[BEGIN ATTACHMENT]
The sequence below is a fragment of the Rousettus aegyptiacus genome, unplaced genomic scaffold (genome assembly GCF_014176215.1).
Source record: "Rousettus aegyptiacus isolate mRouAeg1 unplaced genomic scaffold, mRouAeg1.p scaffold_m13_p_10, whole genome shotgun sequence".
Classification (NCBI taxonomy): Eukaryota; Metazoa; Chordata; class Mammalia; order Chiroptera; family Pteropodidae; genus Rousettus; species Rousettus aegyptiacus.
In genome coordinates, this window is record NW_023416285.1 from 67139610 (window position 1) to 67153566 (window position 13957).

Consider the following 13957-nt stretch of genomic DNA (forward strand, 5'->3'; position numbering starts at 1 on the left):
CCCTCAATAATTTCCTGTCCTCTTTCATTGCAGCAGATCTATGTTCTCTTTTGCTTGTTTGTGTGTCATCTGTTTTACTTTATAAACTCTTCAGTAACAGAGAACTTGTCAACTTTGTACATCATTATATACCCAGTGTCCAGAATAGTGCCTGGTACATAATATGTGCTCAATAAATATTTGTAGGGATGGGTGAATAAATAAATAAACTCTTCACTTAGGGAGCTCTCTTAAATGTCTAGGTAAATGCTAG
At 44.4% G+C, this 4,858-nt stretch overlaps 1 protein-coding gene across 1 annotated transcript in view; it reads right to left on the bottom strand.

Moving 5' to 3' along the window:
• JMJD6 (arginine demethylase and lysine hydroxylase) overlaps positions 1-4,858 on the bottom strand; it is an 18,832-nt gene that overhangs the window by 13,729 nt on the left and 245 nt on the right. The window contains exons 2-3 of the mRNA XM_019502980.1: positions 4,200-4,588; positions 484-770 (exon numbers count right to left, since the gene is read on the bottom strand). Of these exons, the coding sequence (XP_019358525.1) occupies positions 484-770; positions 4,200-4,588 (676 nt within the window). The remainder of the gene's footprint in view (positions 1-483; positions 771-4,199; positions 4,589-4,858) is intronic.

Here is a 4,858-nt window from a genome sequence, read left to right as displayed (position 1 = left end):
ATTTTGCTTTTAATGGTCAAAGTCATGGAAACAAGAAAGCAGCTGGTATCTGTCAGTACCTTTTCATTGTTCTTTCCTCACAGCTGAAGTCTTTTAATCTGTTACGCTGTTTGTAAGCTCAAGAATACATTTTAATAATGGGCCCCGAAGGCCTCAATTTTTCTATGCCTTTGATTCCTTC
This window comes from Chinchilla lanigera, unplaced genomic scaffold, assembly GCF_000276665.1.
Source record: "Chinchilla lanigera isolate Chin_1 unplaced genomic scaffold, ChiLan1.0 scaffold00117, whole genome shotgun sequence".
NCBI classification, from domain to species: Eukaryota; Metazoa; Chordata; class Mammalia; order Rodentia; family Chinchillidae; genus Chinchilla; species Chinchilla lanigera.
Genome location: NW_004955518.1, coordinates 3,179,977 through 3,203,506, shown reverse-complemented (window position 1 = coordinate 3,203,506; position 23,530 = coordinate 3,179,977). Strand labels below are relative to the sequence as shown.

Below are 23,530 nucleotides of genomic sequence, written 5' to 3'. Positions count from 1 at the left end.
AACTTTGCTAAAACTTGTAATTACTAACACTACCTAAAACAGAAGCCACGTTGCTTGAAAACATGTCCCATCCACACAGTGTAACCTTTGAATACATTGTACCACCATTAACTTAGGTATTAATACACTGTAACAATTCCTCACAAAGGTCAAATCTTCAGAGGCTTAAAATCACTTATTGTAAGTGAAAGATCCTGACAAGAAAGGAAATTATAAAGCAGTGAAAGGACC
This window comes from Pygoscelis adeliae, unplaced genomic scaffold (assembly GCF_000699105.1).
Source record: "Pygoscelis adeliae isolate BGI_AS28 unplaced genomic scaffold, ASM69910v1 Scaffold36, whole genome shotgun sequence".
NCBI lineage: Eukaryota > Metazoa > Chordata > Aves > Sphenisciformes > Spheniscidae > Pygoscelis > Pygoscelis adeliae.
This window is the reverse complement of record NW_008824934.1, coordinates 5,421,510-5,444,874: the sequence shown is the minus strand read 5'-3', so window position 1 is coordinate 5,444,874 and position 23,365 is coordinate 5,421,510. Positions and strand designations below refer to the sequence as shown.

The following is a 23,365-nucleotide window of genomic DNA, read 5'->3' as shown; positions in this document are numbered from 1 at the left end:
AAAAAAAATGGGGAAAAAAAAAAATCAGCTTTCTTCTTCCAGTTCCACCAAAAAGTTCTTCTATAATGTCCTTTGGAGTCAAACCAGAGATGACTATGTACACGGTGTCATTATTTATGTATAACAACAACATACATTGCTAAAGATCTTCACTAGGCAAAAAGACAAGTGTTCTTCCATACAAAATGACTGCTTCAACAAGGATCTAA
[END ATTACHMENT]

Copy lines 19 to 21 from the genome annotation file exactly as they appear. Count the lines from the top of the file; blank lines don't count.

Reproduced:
Source record: "Pygoscelis adeliae isolate BGI_AS28 unplaced genomic scaffold, ASM69910v1 Scaffold36, whole genome shotgun sequence".
NCBI lineage: Eukaryota > Metazoa > Chordata > Aves > Sphenisciformes > Spheniscidae > Pygoscelis > Pygoscelis adeliae.
This window is the reverse complement of record NW_008824934.1, coordinates 5,421,510-5,444,874: the sequence shown is the minus strand read 5'-3', so window position 1 is coordinate 5,444,874 and position 23,365 is coordinate 5,421,510. Positions and strand designations below refer to the sequence as shown.